Journal of Postgraduate Medicine
 Open access journal indexed with Index Medicus & ISI's SCI  
Users online: 2484  
Home | Subscribe | Feedback | Login 
About Latest Articles Back-Issues Article Submission Resources Sections Etcetera Contact
 
  NAVIGATE Here 
  Search
 
 :: Next article
 :: Previous article 
 :: Table of Contents
  
 RESOURCE Links
 ::  Similar in PUBMED
 ::  Search Pubmed for
 ::  Search in Google Scholar for
 ::Related articles
 ::  [PDF Not available] *
 ::  Citation Manager
 ::  Access Statistics
 ::  Reader Comments
 ::  Email Alert *
 ::  Add to My List *
* Registration required (free) 


  IN THIS Article
 ::  Introduction
 ::  Material and methods
 ::  Results
 ::  Discussion
 ::  Acknowledgement
 ::  References

 Article Access Statistics
    Viewed4982    
    Printed81    
    Emailed4    
    PDF Downloaded0    
    Comments [Add]    
    Cited by others 2    

Recommend this journal


   
Year : 1982  |  Volume : 28  |  Issue : 4  |  Page : 206-9

Shigellosis in infants and children.







How to cite this article:
Kale V V, Iyer L L, Jain M K. Shigellosis in infants and children. J Postgrad Med 1982;28:206


How to cite this URL:
Kale V V, Iyer L L, Jain M K. Shigellosis in infants and children. J Postgrad Med [serial online] 1982 [cited 2019 Nov 18];28:206. Available from: http://www.jpgmonline.com/text.asp?1982/28/4/206/5599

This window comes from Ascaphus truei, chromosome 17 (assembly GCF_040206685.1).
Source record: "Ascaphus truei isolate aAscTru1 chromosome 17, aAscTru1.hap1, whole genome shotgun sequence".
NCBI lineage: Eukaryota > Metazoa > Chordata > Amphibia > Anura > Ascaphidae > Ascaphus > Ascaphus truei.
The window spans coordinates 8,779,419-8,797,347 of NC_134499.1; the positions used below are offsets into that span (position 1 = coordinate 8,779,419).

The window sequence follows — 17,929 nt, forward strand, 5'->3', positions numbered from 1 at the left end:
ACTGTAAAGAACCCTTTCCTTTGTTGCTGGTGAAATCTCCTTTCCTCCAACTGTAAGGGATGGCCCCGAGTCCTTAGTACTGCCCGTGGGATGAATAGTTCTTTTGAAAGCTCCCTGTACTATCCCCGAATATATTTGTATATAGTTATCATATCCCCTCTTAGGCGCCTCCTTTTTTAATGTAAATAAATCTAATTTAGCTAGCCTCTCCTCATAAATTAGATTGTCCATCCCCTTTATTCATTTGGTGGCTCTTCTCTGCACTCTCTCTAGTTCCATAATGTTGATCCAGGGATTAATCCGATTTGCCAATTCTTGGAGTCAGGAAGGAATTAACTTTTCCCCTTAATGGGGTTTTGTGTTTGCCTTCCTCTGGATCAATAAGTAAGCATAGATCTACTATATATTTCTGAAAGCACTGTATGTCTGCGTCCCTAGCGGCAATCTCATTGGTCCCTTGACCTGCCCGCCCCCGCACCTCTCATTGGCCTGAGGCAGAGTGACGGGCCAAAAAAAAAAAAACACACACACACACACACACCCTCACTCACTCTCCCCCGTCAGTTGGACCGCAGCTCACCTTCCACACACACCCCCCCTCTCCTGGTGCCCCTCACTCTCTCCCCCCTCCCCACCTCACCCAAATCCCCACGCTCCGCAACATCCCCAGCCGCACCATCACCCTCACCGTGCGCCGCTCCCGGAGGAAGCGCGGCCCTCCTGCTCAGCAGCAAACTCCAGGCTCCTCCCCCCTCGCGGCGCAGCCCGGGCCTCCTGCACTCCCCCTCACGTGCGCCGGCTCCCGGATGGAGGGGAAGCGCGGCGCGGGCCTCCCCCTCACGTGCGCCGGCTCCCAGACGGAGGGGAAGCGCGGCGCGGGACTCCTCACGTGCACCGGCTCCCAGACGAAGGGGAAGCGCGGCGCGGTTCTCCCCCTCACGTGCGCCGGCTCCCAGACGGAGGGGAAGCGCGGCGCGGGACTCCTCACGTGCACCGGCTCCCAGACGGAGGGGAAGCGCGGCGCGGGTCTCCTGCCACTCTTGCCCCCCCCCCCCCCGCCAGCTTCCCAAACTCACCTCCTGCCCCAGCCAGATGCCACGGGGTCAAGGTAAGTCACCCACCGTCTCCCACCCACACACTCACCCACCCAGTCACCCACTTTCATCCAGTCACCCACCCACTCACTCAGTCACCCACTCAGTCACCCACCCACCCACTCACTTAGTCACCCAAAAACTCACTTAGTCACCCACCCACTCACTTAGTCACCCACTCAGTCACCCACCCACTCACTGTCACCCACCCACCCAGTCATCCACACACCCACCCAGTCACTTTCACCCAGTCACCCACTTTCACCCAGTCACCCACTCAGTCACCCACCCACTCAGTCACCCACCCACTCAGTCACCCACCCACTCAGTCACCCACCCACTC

::   Introduction Top

Diarrhoeal disease is one of the principal causes of deaths all over the world and more so in developing countries. In the paediatric age group, it accounts for more fatalities than any other disease. Roughly 25 per cent of the deaths in infancy are due to diarrhoea. There are many reports[2], [8], [10], [12], [13] about shigellosis from various parts of the country but they are mainly relating to adults. There are very few reports[1] on shigellosis in infants and children in whom the infection may not manifest as classical dysentery but also presents as an acute gastro-enteritis or acute enteritis. This study was carried out to find out the shigella serotypes prevalent in infants and children and their antibiotic sensitivity patterns.

  ::   Material and methods Top

Stool samples or rectal swabs of patients suffering from bowel disturbances were collected. A total of 400 samples from hospitalised and out patients attending the K.E.M. Hospital, Bombay between October 1979 and November, 1980 were obtained. Faecal samples from 56 normal healthy children were also studied. Each sample was collected at the bed side in buffered glycerol solution and another aliquot inoculated in selenite broth. The former was inoculated immediately on receipt in the laboratory on Desoxycholate citrate agar, MacConkey's agar and blood agar. The selenite broth sample was processed in a similar fashion after enrichment for 18-20 hours. Shigella organisms were identified by standard biochemical and serological reactions.[6] Serotyping of shigella into various subgroups was done at the upgraded department of Pathology and Bacteriology, K.G. Medical College, Lucknow.